In the booklet on digital commons and sovereignty, the collective proposes a broad range of policies that support the commons in different ways. On the one hand, they propose that an investment program is launched and managed by a self-governed Foundation at the European level, to structure digital industries around open innovation and interoperable ecosystems, and to support the development of open source software and cooperative platforms. (These ideas have recently been adopted by the French government, as it proposes a European Initiative on the Digital Commons). On the other hand, they imagine direct engagement of the public sector in the digital commons – for example by having employees of public bodies directly contribute to the digital commons. Sébastien gave the example of the French Gendarmerie, which uses Open Street Map. New policies could help establish institutional partnerships that would support the development of the commons-based mapping service. But just as relevant would be policies that encourage members of the Gendarmerie to contribute to the development of the maps, as part of their work obligations. Finally, public procurement rules could be adapted so that public bodies become users, and therefore financial supporters of the digital commons. 

For the session, we were also joined by Mélanie Dulong de Rosnay, director of Centre Internet et Societe at CNRS and a long-time advocate for the digital commons. Mélanie highlighted the genealogy of the French approach to the digital commons, starting with an attempt, in 2015, to introduce a positive definition of the digital commons into the French law on the digital republic. This effort was a failure, but a small victory was won by introducing Open Access licensing rules for research. Yet this turned out to be a first step and a foothold for more ambitious policies. An important role was also played by Eta Lab, a public institution responsible for managing French Open Data. Henri Verdier, head of the Eta Lab, became France’s first Digital Ambassador and the key advocate behind the current digital commons proposals.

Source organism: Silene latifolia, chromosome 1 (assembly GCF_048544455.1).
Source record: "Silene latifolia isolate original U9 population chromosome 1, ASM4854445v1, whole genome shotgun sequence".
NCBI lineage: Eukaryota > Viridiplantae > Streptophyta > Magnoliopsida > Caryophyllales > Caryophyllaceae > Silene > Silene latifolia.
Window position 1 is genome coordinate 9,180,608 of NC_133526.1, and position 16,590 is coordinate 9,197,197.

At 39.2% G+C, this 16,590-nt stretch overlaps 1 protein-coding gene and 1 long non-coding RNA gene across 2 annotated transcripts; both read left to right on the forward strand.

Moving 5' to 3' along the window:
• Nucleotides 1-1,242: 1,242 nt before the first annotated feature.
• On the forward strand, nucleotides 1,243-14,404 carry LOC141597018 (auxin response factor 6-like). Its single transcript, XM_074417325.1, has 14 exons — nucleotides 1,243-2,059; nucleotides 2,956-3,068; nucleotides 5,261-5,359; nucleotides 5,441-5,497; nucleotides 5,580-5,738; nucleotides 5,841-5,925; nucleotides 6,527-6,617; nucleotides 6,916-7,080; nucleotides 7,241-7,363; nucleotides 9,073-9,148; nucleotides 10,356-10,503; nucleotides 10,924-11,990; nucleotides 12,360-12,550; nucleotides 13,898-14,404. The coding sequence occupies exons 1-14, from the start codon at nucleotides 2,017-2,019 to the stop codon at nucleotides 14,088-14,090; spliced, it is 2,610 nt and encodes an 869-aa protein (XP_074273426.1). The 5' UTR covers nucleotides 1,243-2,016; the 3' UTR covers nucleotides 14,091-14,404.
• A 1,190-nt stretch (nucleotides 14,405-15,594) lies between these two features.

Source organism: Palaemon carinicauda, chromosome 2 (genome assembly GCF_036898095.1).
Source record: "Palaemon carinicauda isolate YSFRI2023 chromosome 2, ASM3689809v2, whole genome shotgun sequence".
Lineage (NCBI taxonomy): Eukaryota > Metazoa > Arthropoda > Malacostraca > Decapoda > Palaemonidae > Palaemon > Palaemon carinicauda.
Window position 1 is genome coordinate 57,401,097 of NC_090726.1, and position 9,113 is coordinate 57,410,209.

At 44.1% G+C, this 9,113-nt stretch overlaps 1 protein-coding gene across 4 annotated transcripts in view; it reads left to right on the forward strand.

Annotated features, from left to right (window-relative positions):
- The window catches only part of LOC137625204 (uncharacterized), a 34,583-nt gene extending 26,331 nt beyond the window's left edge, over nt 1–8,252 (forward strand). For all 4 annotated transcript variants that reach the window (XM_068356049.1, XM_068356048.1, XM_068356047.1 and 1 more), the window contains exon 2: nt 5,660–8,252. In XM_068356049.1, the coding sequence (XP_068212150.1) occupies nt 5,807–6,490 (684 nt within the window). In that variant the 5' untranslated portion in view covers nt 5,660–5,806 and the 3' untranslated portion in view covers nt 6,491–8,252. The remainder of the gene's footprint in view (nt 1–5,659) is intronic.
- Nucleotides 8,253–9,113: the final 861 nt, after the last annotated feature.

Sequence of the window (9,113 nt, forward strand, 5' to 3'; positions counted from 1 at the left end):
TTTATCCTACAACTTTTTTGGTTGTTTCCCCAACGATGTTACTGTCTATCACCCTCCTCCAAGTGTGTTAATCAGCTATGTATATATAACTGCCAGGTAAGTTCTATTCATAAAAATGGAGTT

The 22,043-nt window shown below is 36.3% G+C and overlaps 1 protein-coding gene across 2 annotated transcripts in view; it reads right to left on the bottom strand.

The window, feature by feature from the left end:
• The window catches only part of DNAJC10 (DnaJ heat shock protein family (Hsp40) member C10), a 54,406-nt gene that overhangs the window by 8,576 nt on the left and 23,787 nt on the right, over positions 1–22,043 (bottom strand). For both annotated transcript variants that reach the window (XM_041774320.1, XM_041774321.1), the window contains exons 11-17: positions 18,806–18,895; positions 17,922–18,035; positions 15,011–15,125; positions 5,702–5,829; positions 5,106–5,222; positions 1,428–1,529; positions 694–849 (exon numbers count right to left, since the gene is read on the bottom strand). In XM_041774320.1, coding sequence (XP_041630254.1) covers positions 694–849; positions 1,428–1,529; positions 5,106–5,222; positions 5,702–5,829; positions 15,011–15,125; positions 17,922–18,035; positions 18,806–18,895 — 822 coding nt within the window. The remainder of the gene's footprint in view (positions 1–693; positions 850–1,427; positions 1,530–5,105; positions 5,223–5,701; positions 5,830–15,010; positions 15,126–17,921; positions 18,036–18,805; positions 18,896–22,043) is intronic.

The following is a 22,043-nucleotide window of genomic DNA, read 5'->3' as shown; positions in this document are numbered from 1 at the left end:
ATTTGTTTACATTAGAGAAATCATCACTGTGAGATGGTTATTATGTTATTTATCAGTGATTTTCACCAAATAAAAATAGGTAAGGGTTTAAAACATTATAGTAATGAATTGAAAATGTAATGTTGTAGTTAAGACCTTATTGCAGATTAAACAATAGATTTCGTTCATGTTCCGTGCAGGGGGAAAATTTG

Mélanie’s telling of this history illustrates how support within the public administration, and cooperation between civic and state actors, can be developed over time. And it is a perspective that shows how some initiatives simply take time to develop – something that we often forget about, focused on our current activism.

Sébastien’s presentation sparked a conversation about digital commons and sovereignty – indeed, this is the key connection that is today being made by policymakers, as they argue for the role of the digital commons within Europe’s vision of digital sovereignty and open strategic autonomy. At the most basic level, digital commons initiatives can lead to the development of autonomous, European infrastructures that provide an alternative to surveillance capitalism. But sovereignty should also mean citizens’ autonomy from the surveillance state. If sovereignty means the right to choose whom we depend on, said Sébastien, then we should be more dependent on communities that are led and governed by citizens. So ultimately, the project of the digital commons leads to an understanding of digital sovereignty that is not focused on the state. Instead, the state and public bodies aim to support citizens and communities in being sovereign. And in this sense, digital commons policies have the capacity to transform the democratic process itself.